I privately swore not to review The Mandalorian Season 3 unless I found an episode that both met the standards described here, and could earn stronger praise from me than Chapter 16.625 did. This took quite a while, partially due to my sense of Lucasfilm repeating some of my biggest frustrations with that series. Similar to when Boba Fett decided to become a Daimyo, Din Djarin embarked on a quest that I thought* seemed inconsistent with his characterization at the end of The Mandalorian Season 2, and often became overshadowed by other characters. If I compare Chapters 17-21 to the state of The Book of Boba Fett before Din’s hijacking, Mando‘s advantages sound so simple, that writing down would condemn Boba Fett‘s basic failures – including some I’ve already spent plenty of time describing – more effectively than they would praise The Mandalorian. Fortunately, Din does play a major role in this chapter, my favorite of the season so far. Paul Sun-Hyung Lee also earned higher billing than in his first three Star Wars appearances, which means I should detail whether or not I found his role in this story intriguing.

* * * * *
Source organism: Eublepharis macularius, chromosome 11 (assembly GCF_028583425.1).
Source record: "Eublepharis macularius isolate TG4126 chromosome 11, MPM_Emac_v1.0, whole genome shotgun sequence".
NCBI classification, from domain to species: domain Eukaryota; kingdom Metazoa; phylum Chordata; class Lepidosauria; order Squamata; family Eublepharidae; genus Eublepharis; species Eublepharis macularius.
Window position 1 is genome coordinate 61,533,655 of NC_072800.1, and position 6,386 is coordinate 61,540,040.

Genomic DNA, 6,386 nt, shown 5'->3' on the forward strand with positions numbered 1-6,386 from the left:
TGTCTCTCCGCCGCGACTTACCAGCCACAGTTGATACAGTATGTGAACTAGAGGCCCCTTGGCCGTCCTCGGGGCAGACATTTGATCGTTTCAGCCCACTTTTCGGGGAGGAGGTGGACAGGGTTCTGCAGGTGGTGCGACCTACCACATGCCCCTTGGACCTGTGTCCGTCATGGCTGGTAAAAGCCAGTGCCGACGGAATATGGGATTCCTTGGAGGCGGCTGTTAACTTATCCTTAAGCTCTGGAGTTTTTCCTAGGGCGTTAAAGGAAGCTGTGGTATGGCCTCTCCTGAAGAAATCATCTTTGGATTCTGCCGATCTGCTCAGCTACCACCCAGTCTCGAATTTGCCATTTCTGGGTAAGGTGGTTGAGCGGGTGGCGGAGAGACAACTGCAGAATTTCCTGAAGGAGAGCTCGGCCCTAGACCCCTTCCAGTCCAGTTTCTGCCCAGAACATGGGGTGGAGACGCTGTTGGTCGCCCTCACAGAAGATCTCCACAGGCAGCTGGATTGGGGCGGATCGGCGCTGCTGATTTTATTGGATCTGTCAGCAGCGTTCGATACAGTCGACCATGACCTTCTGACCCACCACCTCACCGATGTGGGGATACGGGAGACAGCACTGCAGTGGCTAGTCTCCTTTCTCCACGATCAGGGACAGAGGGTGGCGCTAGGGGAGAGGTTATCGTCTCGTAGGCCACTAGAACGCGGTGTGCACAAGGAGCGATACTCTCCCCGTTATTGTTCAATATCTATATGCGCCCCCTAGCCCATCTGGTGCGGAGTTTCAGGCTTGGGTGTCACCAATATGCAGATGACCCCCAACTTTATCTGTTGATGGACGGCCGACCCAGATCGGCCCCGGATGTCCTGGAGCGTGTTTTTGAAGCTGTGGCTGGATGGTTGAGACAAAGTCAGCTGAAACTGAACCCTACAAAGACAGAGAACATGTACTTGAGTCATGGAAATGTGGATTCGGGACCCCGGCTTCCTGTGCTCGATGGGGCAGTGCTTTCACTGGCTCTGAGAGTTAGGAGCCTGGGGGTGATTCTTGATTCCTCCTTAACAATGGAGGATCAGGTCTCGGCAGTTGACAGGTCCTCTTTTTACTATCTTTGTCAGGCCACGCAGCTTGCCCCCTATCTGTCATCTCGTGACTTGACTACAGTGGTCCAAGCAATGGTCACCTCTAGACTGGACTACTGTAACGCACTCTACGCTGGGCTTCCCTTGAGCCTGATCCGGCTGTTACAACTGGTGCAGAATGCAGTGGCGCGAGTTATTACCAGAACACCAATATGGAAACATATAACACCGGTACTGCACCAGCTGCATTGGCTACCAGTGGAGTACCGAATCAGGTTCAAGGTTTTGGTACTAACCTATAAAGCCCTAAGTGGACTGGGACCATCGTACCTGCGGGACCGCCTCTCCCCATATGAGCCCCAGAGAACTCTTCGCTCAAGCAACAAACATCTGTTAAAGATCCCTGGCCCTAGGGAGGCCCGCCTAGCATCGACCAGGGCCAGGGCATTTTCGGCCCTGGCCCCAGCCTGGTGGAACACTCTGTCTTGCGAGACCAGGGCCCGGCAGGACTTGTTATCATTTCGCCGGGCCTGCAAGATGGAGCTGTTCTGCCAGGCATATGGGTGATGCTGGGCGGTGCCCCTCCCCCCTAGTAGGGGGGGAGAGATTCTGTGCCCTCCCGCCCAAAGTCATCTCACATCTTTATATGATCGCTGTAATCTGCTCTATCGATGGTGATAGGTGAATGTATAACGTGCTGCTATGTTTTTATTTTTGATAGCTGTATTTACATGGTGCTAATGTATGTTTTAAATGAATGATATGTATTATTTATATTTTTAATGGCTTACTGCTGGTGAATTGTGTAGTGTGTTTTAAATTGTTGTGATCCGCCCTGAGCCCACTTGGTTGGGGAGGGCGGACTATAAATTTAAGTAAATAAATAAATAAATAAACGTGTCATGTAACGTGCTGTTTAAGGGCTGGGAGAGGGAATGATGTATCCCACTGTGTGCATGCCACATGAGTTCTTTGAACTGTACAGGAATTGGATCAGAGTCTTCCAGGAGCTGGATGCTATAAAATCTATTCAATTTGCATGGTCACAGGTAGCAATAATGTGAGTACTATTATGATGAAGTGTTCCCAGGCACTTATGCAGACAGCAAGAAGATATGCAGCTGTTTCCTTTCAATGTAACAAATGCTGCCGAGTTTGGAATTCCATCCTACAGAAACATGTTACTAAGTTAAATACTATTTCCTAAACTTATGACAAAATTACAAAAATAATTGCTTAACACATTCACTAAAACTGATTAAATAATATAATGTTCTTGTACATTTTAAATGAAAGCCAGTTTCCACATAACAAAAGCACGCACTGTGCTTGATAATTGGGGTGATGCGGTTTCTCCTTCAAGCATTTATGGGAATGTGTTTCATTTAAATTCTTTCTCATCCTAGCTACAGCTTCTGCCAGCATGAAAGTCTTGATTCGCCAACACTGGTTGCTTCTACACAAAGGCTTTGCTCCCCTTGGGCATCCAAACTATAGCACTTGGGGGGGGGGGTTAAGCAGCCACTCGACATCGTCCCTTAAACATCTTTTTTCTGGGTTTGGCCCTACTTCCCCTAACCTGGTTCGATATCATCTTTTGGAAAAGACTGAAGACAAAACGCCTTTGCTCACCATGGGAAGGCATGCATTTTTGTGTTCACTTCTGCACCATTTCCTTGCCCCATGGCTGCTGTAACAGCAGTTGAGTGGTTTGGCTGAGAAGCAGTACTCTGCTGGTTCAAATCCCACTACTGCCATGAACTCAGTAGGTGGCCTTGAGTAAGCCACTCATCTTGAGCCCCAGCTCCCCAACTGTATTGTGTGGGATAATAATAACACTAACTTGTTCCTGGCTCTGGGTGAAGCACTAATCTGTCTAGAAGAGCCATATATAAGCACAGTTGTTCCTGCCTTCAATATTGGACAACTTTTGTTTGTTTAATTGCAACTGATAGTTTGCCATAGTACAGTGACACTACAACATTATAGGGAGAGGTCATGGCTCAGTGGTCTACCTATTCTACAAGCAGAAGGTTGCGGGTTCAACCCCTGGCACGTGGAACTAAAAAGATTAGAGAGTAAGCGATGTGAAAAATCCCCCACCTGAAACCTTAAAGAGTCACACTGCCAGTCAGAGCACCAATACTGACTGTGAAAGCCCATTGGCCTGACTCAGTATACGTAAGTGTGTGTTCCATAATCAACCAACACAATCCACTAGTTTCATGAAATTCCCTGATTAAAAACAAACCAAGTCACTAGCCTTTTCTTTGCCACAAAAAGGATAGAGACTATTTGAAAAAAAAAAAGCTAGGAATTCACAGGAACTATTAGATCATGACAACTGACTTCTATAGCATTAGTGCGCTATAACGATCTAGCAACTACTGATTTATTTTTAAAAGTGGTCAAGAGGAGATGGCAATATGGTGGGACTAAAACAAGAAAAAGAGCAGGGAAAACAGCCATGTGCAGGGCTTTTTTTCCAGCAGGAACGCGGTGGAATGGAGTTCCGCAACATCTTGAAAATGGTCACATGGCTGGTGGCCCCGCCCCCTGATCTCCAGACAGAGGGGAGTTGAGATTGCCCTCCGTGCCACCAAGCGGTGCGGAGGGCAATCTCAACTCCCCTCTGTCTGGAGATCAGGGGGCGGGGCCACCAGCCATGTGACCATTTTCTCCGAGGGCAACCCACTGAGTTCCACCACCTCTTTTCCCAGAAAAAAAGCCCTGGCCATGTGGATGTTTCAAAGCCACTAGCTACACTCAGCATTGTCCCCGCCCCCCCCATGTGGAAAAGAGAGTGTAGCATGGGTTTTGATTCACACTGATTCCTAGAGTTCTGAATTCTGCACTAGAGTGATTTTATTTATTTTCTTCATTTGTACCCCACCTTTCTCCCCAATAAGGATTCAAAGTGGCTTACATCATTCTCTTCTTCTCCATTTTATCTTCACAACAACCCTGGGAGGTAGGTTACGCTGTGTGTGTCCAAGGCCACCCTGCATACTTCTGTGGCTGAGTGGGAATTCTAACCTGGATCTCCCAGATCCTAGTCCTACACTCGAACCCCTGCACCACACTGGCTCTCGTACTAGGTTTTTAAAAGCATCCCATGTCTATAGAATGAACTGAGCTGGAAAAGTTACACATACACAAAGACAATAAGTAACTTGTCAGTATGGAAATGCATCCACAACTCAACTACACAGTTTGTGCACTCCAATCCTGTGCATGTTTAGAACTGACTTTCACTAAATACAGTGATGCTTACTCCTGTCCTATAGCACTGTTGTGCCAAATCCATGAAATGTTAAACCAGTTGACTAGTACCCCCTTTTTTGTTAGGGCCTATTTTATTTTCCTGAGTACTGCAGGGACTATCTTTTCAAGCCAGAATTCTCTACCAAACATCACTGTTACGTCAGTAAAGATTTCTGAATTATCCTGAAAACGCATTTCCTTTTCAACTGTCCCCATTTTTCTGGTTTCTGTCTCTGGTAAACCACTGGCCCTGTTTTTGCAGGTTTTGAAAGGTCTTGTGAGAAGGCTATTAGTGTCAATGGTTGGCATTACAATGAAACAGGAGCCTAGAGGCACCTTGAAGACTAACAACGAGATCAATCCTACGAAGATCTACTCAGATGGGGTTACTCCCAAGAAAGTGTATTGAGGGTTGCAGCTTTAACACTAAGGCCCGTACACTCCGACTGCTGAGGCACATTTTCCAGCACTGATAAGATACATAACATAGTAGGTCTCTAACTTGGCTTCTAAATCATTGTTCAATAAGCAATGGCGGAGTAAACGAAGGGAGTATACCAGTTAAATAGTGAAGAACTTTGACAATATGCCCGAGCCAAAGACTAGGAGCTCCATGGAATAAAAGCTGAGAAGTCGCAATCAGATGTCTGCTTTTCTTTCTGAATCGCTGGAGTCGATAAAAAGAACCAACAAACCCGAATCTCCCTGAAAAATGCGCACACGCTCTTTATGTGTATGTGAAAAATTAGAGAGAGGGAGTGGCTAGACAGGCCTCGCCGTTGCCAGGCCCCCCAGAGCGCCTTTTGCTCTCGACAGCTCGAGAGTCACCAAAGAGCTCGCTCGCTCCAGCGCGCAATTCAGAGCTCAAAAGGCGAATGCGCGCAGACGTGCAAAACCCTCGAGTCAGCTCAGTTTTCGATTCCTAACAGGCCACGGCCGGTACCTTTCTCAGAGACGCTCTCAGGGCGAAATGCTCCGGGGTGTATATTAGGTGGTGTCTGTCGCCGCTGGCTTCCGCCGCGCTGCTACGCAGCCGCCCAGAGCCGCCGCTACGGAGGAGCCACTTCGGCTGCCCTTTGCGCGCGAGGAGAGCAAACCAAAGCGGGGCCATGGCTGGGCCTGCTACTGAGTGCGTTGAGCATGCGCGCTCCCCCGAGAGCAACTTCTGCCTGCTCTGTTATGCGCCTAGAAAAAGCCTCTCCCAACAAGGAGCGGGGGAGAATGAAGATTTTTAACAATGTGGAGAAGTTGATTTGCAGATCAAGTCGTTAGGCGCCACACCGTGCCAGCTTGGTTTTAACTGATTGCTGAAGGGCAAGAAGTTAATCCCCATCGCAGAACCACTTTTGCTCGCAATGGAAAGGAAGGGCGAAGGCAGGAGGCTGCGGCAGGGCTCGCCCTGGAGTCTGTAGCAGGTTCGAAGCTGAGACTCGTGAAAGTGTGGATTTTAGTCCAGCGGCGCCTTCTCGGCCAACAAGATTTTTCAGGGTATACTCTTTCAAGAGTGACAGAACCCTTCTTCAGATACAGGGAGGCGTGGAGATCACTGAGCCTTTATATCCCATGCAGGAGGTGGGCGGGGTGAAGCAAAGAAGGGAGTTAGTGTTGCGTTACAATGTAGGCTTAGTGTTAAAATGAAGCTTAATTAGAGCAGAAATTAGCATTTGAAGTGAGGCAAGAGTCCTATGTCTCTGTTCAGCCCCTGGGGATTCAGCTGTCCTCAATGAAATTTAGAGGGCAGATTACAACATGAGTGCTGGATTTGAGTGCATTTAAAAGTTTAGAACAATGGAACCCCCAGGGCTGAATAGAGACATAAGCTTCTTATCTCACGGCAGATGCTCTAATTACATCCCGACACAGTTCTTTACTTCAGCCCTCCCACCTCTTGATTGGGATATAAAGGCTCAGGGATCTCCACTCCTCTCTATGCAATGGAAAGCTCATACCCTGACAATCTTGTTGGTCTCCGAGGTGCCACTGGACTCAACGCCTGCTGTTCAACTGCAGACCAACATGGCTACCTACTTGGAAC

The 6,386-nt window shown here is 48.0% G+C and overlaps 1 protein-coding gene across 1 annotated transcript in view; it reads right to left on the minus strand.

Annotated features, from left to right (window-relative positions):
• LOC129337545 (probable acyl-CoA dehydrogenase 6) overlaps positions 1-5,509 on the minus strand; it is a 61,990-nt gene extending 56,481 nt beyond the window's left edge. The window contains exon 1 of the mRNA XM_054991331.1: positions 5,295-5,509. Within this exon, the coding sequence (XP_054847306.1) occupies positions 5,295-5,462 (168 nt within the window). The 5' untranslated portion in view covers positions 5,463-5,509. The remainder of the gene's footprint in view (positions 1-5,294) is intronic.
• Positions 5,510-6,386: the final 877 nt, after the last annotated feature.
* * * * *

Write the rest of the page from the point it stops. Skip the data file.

*past tense regarding Din Djarin.

Brief Thoughts on Chapter 20

  • 20. The Foundling: Despite a thrilling and cathartic look at Grogu’s past, some serious cases of sidelining Din help prevent me from enjoying the main plot.

The Pirate

Airdate: March 29, 2023

Director: Peter Ramsey

Writer: Jon Favreau

Perhaps it is time for us to live in the light once again on a planet where we are welcome. So our culture may flourish and our children can feel what it is to play in the sunlight.

-Din Djarin

Din Djarin and the other Children of the Watch receive a visit from Captain Carson Teva, who forwards a distress message from Nevarro to the tribe. Pirates led by King Gorian Shard (Nonso Anozie) have begun attacking the capital, but the New Republic can’t help High Magistrate Greef Karga fight them. Din convinces the rest of the tribe to help free Nevarro from the pirates by offering the Mandalorians some land that Greef had previously attempted to sell to Din.